qmail/MySQL - overview
What it does
These patches allow you to set up virtual POP3 mailboxes (or indeed maildirs) for your customers. All the relevant information needed to create the accounts, ie username, password and home directory, is stored in a MySQL database, thus eliminating the need to create real system users and profiting from the speed that MySQL gives you.
MySQL authentication is used in precedence over system files (/etc/passwd for username/password pairs and ~qmail/control/xxx for delivery instructions) to determine:
whether an address is local (replacing ~qmail/control/rcpthosts and ~qmail/control/locals)
who owns a virtual domain (replacing ~qmail/control/virtualdomains)
where to deliver local mail (patching qmail-getpw)
how to deliver local mail (replacing ~user/.qmail)
if a user may read POP3 mail (patching checkpassword)
In all these cases, qmail will signal a temporary error (thus allowing for further attempts in the future) if it cannot establish a connection with the MySQL server and fall back to system files if no matches were found in the database. This allows you, for example, to have a separate POP3 and login passwords.
How it does it
There follows a discussion of how the various components of the qmail system function under the patched configuration. Consider as an example an incoming SMTP connection which will deliver mail to email@example.com. It will be helpful to know that envnoathost for iain.cx is babasse.com. By the way, if you don't understand all of this, don't worry about it. I would recommend you find out though...
Is the connecting client allowed to relay?
What is the domain name it wishes to deliver to? iain.cx
Is iain.cx in the rcpthosts table? yes
Then accept delivery.
If iain.cx were not in the rcpthosts table, ~qmail/control/rcpthosts would be checked as usual.
qmail-send needs to determine if an address is local or remote. It first checks its ~qmail/control/locals file to see if iain.cx is a local domain. Assume so. In fact iain.cx is not in my locals file...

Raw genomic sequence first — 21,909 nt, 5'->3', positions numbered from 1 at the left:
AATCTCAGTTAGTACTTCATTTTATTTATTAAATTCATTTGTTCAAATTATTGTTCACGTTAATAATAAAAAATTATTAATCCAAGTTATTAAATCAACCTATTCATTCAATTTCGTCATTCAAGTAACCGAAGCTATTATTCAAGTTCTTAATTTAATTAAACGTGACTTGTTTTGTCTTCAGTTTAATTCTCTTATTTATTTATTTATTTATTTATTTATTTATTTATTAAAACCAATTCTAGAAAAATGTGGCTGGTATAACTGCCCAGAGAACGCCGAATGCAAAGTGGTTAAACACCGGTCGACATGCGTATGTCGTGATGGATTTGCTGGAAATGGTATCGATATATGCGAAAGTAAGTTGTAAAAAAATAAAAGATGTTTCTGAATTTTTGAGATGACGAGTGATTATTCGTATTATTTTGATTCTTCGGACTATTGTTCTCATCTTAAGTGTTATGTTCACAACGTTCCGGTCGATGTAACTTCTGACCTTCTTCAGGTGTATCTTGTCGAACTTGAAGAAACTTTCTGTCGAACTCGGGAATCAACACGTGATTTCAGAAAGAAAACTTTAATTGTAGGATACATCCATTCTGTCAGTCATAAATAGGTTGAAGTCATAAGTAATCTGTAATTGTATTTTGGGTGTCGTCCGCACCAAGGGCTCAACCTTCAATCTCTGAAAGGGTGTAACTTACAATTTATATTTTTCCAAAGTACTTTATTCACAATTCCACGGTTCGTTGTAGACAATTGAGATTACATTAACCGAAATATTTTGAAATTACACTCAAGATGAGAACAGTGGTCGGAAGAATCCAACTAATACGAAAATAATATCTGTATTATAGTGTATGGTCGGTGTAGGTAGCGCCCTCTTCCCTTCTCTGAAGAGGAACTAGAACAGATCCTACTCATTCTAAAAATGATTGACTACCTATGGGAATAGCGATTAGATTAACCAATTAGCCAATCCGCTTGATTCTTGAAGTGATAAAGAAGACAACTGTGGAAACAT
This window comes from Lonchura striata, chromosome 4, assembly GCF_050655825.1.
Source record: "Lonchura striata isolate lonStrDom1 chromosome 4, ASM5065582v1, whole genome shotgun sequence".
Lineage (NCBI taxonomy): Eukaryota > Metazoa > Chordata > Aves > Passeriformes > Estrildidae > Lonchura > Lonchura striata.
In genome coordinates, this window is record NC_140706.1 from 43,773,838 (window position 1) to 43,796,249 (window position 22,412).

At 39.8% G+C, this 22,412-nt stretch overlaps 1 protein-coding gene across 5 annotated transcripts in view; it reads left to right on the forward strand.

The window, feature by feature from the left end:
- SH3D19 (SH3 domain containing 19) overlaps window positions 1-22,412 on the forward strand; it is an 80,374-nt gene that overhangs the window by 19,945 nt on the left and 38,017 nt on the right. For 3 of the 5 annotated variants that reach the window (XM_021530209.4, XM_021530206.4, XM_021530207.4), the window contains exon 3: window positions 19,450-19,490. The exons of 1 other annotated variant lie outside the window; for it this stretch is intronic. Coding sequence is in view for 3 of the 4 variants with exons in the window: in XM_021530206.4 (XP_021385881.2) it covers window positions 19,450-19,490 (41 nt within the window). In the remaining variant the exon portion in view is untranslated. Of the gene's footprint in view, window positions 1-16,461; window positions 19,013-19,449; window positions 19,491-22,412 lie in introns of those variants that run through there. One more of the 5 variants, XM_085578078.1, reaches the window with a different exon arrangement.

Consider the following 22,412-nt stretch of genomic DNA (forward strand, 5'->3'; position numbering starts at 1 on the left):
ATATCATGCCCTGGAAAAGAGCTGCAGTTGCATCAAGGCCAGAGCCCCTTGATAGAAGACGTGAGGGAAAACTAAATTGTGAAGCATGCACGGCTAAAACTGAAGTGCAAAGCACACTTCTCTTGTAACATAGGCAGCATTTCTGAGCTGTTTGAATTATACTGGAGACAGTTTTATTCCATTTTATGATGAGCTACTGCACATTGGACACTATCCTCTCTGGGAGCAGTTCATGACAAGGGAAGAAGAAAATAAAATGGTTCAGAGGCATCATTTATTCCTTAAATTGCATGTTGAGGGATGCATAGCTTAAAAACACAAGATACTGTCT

Does the user example exist in the
if so, mark the mail as local and exit
if not, check if firstname.lastname@example.org is in the virtual table.
if so, mark the mail as local and exit
if not, rewrite the address by replacing the given domain with envnoathost and continue.
Because qmail-send recognised iain.cx as local, it has now rewritten the recipient address as email@example.com (which is my envnoathost).
Does the user firstname.lastname@example.org exist in the
virtual table? yes
Then mark the mail as local and deliver to the owner of the virtual domain (email@example.com).
If no record could be found in the virtual table, qmail-send would try the ~qmail/control/virtualdomains file before giving up on rewriting the recipient. It would still mark the mail as local: it's just likely that qmail-local will bounce it later on.
You will recall I stated that iain.cx is not really in my locals file. What would actually happen is qmail-send would skip the check for the user called example and go straight to the firstname.lastname@example.org virtual domain query. If it didn't get any matches either there or in the ~qmail/control/virtualdomains file it would class the mail as remote. Note that if no match is returned for virtual_user@virtual_host the virtual query will try ""@virtual_host, thus allowing you to set up a catchall virtual domain owner.
Now our example email has been given a Delivered-To: email@example.com header. qmail-getpw will now look for the user iain in the mailbox table and get my UID, GID and home directory. If I'm not in the mailbox it will look for me in /etc/passwd before returning alias-iain. Note that qmail-getpw will die if its MySQL server has gone away, rather than risk incorrectly pronouncing that a user doesn't exist.
The modified qmail-local simulates reading a .qmail file by querying all rows from the alias table which match the given username and extension. If it finds no matches it will check for a blank extension, allowing you to set up a catchall alias. You can put anything you like into the alias table, including mailbox, maildir or program delivery instructions. See the configuration section for more details.
checkpassword checks the mailbox table before reading /etc/passwd to authenticate users. You can choose between using MySQL passwords (the default), UNIX crypt passwords and plaintext passwords. Optionally, checkpassword can record all attempts to log in through splogger. In this case (on by default) it will tell you who logged in and who didn't - and the reason for their failed login (unknown username, incorrect password, system error). Like the other patched files, this checkpassword can be asked to record the SQL queries it sends in its logs. However it will not record the password it is verifying...